At some point, provided they survive, every adventuring group reaches a point where they feel invincible. They’ve successfully battled many battles, quested many quests, and leveled many levels. This is about the time where they could walk into any normal town and wreck the place, as there wouldn’t be anyone capable of stopping them. Common enemies and villains, kobolds from Dungeons and Dragons for example, have long since ceased to be a threat to them, thus to challenge them, beings of increasingly greater size and power are thrown at them. Fighting dragons and giants is great and all, but what if we could challenge the players once again with the same kobolds as they faced at level one? Players are often faced with wave after wave of such enemies; however, this is often designed less to actually challenge the players as it is to provide them situations in which to feel incredibly powerful. When a GM uses weaker enemies, it is difficult to generate the right amount of challenge for their players; have enough so that victory is not guaranteed but not too much so they are murdered for sure. There are several ways that GMs can accomplish this using weaker enemies without resorting to overwhelming the players with wave after wave of pathetic enemies.
1. Interact with the environment-
The world around the heroes will always be more dangerous than they. Storms, avalanches, floods, and fires, just to name a few, are more powerful than any heroes could ever be (arguable, I know, but I would still argue in favor of the natural forces on account of their enormous scope). Lower level enemies utilizing such forces can indeed become a threat to any doughty adventuring band. Having the ability to set a dry forest alight around the heroes or calling down an avalanche to consume them forces the players to respect an enemy which, on its own, merits relatively little thought. However, such encounters require more forethought and planning from the GM, as you want to avoid creating situations where a party wipe is guaranteed. Unless your players deserved it, then by all means, murder away.
2. Devise a crafty leader-
A kobold may not be a threat on its own, but under the guidance of a shrewd chieftain it can be a force with which to be reckoned. Notice I didn’t say a mighty or a strong leader, I’m not talking about having the leader just be one of those bigger and more powerful enemies which are so commonly used to challenge the players, the boss fight at the end of the waves of kobolds. A rather more interesting challenge is an enemy leader who can devise clever plans to counter the heroes’ actions. Whether it be by anticipating the groups’ plans, laying devious traps (boobie trap all the things!!), or proving too elusive and cunning to track down, a good leader can be a real thorn in adventurers’ sides. This can generate a lot of enmity toward the leader and build tension in the story. I would also suggest keeping the leader’s stats low just like the rest of their race. Ending the group’s encounter with a boss fight just makes it seem as if they were battling another powerful enemy, justifying the challenge in ‘earning’ the boss fight. By having the party easily fight and kill a hated enemy leader once getting to them, which highlights the fact that they were challenged by just a basic kobold (or other weak enemy). After all, they deserve to be humbled, do they not?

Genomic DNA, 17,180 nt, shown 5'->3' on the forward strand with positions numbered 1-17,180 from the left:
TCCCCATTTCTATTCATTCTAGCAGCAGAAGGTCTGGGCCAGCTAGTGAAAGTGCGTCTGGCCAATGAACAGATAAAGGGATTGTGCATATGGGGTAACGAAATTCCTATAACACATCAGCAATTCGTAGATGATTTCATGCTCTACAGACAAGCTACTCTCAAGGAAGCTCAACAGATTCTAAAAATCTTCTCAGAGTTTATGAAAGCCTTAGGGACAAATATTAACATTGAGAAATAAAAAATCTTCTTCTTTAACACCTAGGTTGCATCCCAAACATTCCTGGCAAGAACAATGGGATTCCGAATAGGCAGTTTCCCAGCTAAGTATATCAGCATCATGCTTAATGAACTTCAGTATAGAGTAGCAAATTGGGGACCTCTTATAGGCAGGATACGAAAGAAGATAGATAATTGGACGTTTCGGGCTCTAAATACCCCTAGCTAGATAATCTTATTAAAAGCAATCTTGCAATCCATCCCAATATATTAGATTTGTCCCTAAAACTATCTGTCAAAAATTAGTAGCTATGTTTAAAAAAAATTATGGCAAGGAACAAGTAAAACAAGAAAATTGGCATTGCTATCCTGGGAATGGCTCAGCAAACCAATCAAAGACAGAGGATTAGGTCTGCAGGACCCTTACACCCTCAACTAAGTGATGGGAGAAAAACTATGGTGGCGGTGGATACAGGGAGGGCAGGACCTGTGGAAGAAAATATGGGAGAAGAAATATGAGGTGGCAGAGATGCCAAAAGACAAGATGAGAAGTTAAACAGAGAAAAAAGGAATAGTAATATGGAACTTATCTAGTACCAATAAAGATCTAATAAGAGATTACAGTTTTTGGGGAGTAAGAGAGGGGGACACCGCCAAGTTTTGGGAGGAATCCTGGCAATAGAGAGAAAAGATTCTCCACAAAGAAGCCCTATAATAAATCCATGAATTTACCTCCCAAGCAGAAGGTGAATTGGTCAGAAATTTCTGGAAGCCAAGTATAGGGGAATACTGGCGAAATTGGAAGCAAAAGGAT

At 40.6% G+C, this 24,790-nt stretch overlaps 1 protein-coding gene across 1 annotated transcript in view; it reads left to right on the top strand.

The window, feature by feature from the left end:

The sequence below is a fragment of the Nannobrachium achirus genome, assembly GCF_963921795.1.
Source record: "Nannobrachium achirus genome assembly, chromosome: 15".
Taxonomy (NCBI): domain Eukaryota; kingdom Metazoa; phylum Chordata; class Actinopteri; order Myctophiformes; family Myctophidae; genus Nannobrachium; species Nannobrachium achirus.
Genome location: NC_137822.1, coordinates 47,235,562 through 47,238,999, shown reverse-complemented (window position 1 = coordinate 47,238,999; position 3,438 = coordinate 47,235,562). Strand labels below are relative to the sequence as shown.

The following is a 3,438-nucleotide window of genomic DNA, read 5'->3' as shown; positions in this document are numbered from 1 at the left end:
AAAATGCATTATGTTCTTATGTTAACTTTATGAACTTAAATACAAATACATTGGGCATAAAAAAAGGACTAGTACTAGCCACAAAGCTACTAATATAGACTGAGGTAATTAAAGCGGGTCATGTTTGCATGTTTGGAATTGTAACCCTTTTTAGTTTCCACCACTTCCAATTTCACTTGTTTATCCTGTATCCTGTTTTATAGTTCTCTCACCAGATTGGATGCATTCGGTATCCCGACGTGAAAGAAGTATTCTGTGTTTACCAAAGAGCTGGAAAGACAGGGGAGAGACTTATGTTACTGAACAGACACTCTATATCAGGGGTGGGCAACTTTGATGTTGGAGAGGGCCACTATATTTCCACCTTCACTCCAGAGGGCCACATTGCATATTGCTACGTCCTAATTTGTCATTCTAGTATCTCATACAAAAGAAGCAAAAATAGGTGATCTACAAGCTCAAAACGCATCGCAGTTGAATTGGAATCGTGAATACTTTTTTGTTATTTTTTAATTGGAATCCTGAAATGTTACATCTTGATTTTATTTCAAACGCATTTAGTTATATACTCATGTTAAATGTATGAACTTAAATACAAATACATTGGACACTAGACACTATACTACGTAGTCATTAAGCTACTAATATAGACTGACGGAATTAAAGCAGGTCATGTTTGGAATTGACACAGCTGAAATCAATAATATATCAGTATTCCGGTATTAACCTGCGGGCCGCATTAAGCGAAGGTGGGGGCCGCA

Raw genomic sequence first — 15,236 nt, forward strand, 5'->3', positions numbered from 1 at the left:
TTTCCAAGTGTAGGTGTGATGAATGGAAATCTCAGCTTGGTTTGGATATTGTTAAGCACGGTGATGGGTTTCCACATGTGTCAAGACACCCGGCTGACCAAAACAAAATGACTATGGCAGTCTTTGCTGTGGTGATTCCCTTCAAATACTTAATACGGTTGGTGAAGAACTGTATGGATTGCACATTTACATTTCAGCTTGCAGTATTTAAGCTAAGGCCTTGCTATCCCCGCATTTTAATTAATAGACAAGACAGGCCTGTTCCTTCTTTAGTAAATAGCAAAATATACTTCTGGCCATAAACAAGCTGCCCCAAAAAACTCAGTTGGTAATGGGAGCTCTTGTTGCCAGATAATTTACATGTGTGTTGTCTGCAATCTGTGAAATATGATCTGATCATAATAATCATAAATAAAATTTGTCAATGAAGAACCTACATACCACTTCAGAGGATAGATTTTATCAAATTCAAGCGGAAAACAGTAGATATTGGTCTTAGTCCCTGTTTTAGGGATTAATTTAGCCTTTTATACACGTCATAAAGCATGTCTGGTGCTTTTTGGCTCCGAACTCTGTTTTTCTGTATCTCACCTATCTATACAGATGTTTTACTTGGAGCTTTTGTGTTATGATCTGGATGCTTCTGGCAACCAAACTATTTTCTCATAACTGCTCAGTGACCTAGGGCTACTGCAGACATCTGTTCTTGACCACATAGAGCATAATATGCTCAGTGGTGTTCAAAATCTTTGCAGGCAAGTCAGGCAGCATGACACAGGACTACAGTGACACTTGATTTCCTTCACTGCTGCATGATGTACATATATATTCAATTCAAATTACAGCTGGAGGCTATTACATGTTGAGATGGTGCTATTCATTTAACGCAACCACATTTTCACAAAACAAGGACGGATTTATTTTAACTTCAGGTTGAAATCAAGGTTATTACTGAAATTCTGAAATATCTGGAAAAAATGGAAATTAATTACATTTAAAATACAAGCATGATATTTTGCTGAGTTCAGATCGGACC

3. Break out the horde-
I know I said that we should avoid the endless hordes of enemies, but the horde I’m talking about here is not meant to be thrown at the players until dead. Rather, a horde of baddies is a tool which the GM can use to add tension or guide players through the story. Endless waves can force players to look for alternate solutions to otherwise simple problems. They don’t even need to threaten the players with death; simply preventing players from being able to travel freely in a certain direction can force players to think outside the box. The horde can also indirectly force the players into action. A horde of kobolds may be no match for a group of powerful adventurers but they can threaten peaceful villagers or friends of the group, forcing the players to deviate from their plans in order to save their friends. Hordes also add flair to any boss battles which may be planned. Fighting a powerful baddie is one thing, but fighting a powerful baddie who is simultaneously using minions to harass the party feels significantly more difficult, even if the minions don’t actually do much. So, in short, use hordes of enemies not to directly challenge the players but to augment existing challenges or indirectly force the players into action.
4. Defend a strongpoint-
A kobold may not be much of a threat, but put him in a castle and give him a catapult and you’ve got a fun way to kill your players. Weak enemies can pose a significant threat when holding advantageous ground. Whether it be an armed and armoured strongpoint, mountain pass with just one approach, or even just the high ground, you can augment the miniscule challenge presented but weak enemies with a significant challenge presented by the location. Create kill zones for ranged weapons, traps that utilize the specific ground being fought upon (i.e. the Indiana Jones rolling boulder), escape routes, hideaways, insurmountable barriers, or boobie trap all the things. The wilder and more dangerous to the players, the better it is.
I hope you’ll think about having kobolds as the baddies in your next higher level D&D campaign. These tips are best used in combination, with the ideal situation being a clever leader, utilizing a horde of enemies and his environment to assault the players from his or her fortified stronghold. I’d love to see more campaigns where the later enemies aren’t beings of vast power and wealth but are instead just the basic little baddies we’ve been fighting all along. #makekoboldsgreatagain.
I am become death, destroyer of worlds.